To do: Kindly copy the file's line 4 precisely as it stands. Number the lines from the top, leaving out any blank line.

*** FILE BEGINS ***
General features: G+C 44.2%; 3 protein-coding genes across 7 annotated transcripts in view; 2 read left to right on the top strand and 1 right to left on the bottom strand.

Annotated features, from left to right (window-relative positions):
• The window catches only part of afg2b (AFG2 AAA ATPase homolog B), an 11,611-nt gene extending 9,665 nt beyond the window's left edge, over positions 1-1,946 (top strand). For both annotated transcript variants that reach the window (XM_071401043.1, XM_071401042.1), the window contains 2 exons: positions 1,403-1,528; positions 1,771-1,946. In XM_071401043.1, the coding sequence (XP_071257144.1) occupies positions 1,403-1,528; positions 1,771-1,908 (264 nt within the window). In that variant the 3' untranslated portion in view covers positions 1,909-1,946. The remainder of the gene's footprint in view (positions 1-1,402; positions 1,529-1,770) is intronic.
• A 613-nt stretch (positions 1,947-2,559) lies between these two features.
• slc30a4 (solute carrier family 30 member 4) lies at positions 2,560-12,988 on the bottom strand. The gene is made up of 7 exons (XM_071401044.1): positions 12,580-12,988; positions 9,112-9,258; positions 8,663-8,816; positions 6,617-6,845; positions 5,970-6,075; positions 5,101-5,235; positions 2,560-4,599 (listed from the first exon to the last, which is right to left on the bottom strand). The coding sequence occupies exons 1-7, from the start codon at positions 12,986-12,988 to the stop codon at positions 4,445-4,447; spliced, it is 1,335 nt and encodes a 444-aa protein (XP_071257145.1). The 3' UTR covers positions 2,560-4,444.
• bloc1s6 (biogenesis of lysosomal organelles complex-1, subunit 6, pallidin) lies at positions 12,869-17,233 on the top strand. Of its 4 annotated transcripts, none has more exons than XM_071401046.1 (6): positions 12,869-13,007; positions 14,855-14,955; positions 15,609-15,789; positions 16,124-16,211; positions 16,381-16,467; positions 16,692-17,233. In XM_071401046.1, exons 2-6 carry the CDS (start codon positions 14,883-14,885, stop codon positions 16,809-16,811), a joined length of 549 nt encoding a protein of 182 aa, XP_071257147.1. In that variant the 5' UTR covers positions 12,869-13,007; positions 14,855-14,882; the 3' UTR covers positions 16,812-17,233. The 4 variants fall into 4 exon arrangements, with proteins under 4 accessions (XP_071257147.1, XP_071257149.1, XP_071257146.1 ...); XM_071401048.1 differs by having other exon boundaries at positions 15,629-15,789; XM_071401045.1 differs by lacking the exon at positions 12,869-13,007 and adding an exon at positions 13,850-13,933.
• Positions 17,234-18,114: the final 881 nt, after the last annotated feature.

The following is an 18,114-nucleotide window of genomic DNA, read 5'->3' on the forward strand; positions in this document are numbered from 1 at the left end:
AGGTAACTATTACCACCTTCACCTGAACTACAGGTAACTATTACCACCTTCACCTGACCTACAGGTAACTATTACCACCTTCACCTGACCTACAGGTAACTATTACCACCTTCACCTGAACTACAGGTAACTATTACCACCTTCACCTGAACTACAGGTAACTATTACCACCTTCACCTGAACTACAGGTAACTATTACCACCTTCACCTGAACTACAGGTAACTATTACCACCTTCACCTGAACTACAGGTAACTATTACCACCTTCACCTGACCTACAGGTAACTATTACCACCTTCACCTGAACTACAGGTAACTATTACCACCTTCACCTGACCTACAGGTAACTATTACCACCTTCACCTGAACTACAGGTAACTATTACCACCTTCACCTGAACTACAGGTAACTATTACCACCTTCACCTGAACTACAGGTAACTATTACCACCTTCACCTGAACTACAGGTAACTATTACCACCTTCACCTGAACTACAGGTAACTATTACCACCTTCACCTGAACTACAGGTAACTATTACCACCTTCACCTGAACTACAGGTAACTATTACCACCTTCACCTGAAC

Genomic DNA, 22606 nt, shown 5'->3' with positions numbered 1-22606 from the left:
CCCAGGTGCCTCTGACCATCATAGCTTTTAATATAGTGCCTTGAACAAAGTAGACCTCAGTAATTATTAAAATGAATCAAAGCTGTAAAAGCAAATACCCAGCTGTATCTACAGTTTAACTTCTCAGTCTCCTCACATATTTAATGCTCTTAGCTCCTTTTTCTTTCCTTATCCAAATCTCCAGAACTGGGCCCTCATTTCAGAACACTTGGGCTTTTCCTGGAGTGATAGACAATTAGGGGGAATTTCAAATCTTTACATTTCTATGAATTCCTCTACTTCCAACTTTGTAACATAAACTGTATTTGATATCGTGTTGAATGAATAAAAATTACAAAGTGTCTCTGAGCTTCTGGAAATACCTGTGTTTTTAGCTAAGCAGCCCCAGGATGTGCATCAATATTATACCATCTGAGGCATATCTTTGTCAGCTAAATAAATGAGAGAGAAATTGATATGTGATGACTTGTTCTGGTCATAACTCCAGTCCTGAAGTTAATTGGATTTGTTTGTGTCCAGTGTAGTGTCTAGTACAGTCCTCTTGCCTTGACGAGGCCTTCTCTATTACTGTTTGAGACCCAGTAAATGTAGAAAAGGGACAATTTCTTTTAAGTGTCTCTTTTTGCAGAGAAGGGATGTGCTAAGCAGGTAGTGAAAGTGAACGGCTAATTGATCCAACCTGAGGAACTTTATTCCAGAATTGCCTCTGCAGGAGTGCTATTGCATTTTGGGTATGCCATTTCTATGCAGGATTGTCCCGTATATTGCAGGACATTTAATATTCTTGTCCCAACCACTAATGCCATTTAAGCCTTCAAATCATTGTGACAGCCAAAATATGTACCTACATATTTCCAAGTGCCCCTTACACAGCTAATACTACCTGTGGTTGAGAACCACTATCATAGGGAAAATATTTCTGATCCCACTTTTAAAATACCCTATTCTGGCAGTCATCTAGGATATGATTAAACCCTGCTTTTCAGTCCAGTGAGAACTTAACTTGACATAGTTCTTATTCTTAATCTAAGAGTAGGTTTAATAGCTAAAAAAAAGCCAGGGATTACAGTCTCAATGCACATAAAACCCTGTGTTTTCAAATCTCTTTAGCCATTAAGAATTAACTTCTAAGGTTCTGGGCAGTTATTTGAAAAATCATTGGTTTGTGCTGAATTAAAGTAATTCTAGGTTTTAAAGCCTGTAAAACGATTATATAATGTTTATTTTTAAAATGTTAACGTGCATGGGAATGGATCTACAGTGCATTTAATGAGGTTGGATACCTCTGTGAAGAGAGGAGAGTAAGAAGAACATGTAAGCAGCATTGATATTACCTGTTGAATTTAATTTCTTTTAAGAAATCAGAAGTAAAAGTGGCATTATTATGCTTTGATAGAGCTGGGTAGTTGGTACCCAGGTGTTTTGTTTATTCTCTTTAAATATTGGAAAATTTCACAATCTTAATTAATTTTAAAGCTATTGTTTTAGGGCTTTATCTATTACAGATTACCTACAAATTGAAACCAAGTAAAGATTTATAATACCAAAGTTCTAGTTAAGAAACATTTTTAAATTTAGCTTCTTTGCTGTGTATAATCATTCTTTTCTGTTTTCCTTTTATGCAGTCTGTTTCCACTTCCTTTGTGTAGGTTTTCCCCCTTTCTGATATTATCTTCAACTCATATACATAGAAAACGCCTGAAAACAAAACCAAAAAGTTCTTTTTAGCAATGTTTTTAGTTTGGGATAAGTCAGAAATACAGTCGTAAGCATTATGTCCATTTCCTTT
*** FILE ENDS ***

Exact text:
• A 613-nt stretch (positions 1,947-2,559) lies between these two features.